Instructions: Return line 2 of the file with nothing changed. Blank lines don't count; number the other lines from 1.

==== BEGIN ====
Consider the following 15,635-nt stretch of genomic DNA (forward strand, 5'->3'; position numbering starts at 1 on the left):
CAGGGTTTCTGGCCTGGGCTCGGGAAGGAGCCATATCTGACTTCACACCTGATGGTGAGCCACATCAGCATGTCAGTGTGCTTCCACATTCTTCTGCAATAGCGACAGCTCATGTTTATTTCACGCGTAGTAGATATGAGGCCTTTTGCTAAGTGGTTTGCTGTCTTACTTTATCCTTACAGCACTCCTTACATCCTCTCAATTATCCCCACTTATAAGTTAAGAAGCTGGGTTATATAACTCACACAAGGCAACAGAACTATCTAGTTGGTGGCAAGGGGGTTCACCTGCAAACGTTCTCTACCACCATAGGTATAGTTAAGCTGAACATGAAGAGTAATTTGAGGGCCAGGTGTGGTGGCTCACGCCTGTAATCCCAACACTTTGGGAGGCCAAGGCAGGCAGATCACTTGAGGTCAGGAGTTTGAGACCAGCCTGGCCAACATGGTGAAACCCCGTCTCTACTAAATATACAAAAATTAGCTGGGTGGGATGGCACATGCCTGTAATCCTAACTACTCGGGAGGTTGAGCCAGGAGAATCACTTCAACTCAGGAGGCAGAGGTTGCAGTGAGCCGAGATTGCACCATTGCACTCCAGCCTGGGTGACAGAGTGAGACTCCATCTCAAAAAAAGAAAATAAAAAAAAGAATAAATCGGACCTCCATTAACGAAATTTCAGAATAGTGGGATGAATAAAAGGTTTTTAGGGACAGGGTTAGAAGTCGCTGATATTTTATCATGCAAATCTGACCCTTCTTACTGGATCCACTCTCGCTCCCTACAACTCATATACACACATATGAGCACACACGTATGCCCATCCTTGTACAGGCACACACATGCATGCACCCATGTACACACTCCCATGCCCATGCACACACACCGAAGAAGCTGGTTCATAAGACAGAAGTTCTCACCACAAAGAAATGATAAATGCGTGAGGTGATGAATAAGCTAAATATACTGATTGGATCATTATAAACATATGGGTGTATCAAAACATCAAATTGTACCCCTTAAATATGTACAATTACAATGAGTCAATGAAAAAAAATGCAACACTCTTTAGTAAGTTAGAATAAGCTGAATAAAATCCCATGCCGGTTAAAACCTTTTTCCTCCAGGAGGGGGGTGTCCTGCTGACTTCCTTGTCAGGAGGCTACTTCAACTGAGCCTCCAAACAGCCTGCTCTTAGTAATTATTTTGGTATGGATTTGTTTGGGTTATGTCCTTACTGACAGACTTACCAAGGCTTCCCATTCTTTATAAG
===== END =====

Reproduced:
CAGGGTTTCTGGCCTGGGCTCGGGAAGGAGCCATATCTGACTTCACACCTGATGGTGAGCCACATCAGCATGTCAGTGTGCTTCCACATTCTTCTGCAATAGCGACAGCTCATGTTTATTTCACGCGTAGTAGATATGAGGCCTTTTGCTAAGTGGTTTGCTGTCTTACTTTATCCTTACAGCACTCCTTACATCCTCTCAATTATCCCCACTTATAAGTTAAGAAGCTGGGTTATATAACTCACACAAGGCAACAGAACTATCTAGTTGGTGGCAAGGGGGTTCACCTGCAAACGTTCTCTACCACCATAGGTATAGTTAAGCTGAACATGAAGAGTAATTTGAGGGCCAGGTGTGGTGGCTCACGCCTGTAATCCCAACACTTTGGGAGGCCAAGGCAGGCAGATCACTTGAGGTCAGGAGTTTGAGACCAGCCTGGCCAACATGGTGAAACCCCGTCTCTACTAAATATACAAAAATTAGCTGGGTGGGATGGCACATGCCTGTAATCCTAACTACTCGGGAGGTTGAGCCAGGAGAATCACTTCAACTCAGGAGGCAGAGGTTGCAGTGAGCCGAGATTGCACCATTGCACTCCAGCCTGGGTGACAGAGTGAGACTCCATCTCAAAAAAAGAAAATAAAAAAAAGAATAAATCGGACCTCCATTAACGAAATTTCAGAATAGTGGGATGAATAAAAGGTTTTTAGGGACAGGGTTAGAAGTCGCTGATATTTTATCATGCAAATCTGACCCTTCTTACTGGATCCACTCTCGCTCCCTACAACTCATATACACACATATGAGCACACACGTATGCCCATCCTTGTACAGGCACACACATGCATGCACCCATGTACACACTCCCATGCCCATGCACACACACCGAAGAAGCTGGTTCATAAGACAGAAGTTCTCACCACAAAGAAATGATAAATGCGTGAGGTGATGAATAAGCTAAATATACTGATTGGATCATTATAAACATATGGGTGTATCAAAACATCAAATTGTACCCCTTAAATATGTACAATTACAATGAGTCAATGAAAAAAAATGCAACACTCTTTAGTAAGTTAGAATAAGCTGAATAAAATCCCATGCCGGTTAAAACCTTTTTCCTCCAGGAGGGGGGTGTCCTGCTGACTTCCTTGTCAGGAGGCTACTTCAACTGAGCCTCCAAACAGCCTGCTCTTAGTAATTATTTTGGTATGGATTTGTTTGGGTTATGTCCTTACTGACAGACTTACCAAGGCTTCCCATTCTTTATAAG